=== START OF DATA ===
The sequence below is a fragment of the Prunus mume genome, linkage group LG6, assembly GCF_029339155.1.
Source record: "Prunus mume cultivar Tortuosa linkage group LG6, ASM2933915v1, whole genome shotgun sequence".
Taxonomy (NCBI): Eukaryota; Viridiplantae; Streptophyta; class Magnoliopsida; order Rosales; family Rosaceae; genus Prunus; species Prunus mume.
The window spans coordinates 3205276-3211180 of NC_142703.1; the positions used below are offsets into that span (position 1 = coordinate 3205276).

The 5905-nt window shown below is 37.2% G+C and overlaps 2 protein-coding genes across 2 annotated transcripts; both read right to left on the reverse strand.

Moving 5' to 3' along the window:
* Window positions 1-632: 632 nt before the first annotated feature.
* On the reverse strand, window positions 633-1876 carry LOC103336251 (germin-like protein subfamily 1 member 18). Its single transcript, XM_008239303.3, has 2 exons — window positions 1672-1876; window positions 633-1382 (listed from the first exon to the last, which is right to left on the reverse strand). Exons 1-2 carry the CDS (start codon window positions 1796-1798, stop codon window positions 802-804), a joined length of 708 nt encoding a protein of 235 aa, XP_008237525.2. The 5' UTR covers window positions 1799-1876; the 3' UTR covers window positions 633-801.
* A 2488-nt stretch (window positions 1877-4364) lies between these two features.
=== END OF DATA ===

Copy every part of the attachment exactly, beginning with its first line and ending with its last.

The sequence below is a fragment of the Prunus mume genome, linkage group LG6, assembly GCF_029339155.1.
Source record: "Prunus mume cultivar Tortuosa linkage group LG6, ASM2933915v1, whole genome shotgun sequence".
Taxonomy (NCBI): Eukaryota; Viridiplantae; Streptophyta; class Magnoliopsida; order Rosales; family Rosaceae; genus Prunus; species Prunus mume.
The window spans coordinates 3205276-3211180 of NC_142703.1; the positions used below are offsets into that span (position 1 = coordinate 3205276).

The 5905-nt window shown below is 37.2% G+C and overlaps 2 protein-coding genes across 2 annotated transcripts; both read right to left on the reverse strand.

Moving 5' to 3' along the window:
* Window positions 1-632: 632 nt before the first annotated feature.
* On the reverse strand, window positions 633-1876 carry LOC103336251 (germin-like protein subfamily 1 member 18). Its single transcript, XM_008239303.3, has 2 exons — window positions 1672-1876; window positions 633-1382 (listed from the first exon to the last, which is right to left on the reverse strand). Exons 1-2 carry the CDS (start codon window positions 1796-1798, stop codon window positions 802-804), a joined length of 708 nt encoding a protein of 235 aa, XP_008237525.2. The 5' UTR covers window positions 1799-1876; the 3' UTR covers window positions 633-801.
* A 2488-nt stretch (window positions 1877-4364) lies between these two features.